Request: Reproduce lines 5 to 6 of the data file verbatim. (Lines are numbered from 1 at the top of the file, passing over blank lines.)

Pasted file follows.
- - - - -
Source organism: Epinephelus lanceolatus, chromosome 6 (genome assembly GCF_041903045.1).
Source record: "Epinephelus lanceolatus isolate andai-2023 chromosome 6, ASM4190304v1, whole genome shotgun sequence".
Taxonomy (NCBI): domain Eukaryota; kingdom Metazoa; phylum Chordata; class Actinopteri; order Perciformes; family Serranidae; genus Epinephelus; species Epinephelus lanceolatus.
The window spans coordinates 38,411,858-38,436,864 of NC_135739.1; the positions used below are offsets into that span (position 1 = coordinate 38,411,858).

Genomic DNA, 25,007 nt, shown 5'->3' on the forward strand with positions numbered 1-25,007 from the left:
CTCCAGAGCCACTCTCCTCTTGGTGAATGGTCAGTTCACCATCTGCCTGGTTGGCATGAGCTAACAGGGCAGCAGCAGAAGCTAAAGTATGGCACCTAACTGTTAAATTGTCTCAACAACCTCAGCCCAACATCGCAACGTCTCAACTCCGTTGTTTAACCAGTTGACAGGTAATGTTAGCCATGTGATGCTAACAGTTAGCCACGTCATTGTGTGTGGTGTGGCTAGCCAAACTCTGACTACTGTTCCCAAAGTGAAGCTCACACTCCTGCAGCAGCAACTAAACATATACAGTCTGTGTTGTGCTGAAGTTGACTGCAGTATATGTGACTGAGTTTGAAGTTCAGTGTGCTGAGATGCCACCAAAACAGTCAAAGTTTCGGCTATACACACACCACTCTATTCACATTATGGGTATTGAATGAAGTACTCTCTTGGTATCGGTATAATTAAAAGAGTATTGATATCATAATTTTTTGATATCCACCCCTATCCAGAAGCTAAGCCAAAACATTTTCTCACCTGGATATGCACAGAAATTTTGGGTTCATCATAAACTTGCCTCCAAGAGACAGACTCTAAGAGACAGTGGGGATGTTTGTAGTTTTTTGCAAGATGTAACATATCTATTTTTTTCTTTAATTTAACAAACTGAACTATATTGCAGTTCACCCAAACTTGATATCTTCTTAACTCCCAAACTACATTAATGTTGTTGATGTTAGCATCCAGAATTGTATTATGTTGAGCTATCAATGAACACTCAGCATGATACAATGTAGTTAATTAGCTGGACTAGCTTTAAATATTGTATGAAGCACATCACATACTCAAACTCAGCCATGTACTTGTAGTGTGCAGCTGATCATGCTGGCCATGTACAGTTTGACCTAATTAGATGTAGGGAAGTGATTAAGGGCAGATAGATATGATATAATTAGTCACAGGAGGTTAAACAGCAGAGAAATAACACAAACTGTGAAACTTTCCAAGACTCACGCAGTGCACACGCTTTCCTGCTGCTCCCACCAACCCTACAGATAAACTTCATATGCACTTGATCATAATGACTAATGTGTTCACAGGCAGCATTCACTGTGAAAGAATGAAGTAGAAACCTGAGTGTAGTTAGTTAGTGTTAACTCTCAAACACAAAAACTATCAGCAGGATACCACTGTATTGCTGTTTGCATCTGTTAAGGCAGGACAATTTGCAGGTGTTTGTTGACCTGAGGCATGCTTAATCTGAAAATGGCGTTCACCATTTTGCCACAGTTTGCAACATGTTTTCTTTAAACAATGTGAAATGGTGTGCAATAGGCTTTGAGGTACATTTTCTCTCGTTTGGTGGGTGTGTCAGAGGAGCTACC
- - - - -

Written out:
Genomic DNA, 25,007 nt, shown 5'->3' on the forward strand with positions numbered 1-25,007 from the left:
CTCCAGAGCCACTCTCCTCTTGGTGAATGGTCAGTTCACCATCTGCCTGGTTGGCATGAGCTAACAGGGCAGCAGCAGAAGCTAAAGTATGGCACCTAACTGTTAAATTGTCTCAACAACCTCAGCCCAACATCGCAACGTCTCAACTCCGTTGTTTAACCAGTTGACAGGTAATGTTAGCCATGTGATGCTAACAGTTAGCCACGTCATTGTGTGTGGTGTGGCTAGCCAAACTCTGACTACTGTTCCCAAAGTGAAGCTCACACTCCTGCAGCAGCAACTAAACATATACAGTCTGTGTTGTGCTGAAGTTGACTGCAGTATATGTGACTGAGTTTGAAGTTCAGTGTGCTGAGATGCCACCAAAACAGTCAAAGTTTCGGCTATACACACACCACTCTATTCACATTATGGGTATTGAATGAAGTACTCTCTTGGTATCGGTATAATTAAAAGAGTATTGATATCATAATTTTTTGATATCCACCCCTATCCAGAAGCTAAGCCAAAACATTTTCTCACCTGGATATGCACAGAAATTTTGGGTTCATCATAAACTTGCCTCCAAGAGACAGACTCTAAGAGACAGTGGGGATGTTTGTAGTTTTTTGCAAGATGTAACATATCTATTTTTTTCTTTAATTTAACAAACTGAACTATATTGCAGTTCACCCAAACTTGATATCTTCTTAACTCCCAAACTACATTAATGTTGTTGATGTTAGCATCCAGAATTGTATTATGTTGAGCTATCAATGAACACTCAGCATGATACAATGTAGTTAATTAGCTGGACTAGCTTTAAATATTGTATGAAGCACATCACATACTCAAACTCAGCCATGTACTTGTAGTGTGCAGCTGATCATGCTGGCCATGTACAGTTTGACCTAATTAGATGTAGGGAAGTGATTAAGGGCAGATAGATATGATATAATTAGTCACAGGAGGTTAAACAGCAGAGAAATAACACAAACTGTGAAACTTTCCAAGACTCACGCAGTGCACACGCTTTCCTGCTGCTCCCACCAACCCTACAGATAAACTTCATATGCACTTGATCATAATGACTAATGTGTTCACAGGCAGCATTCACTGTGAAAGAATGAAGTAGAAACCTGAGTGTAGTTAGTTAGTGTTAACTCTCAAACACAAAAACTATCAGCAGGATACCACTGTATTGCTGTTTGCATCTGTTAAGGCAGGACAATTTGCAGGTGTTTGTTGACCTGAGGCATGCTTAATCTGAAAATGGCGTTCACCATTTTGCCACAGTTTGCAACATGTTTTCTTTAAACAATGTGAAATGGTGTGCAATAGGCTTTGAGGTACATTTTCTCTCGTTTGGTGGGTGTGTCAGAGGAGCTACC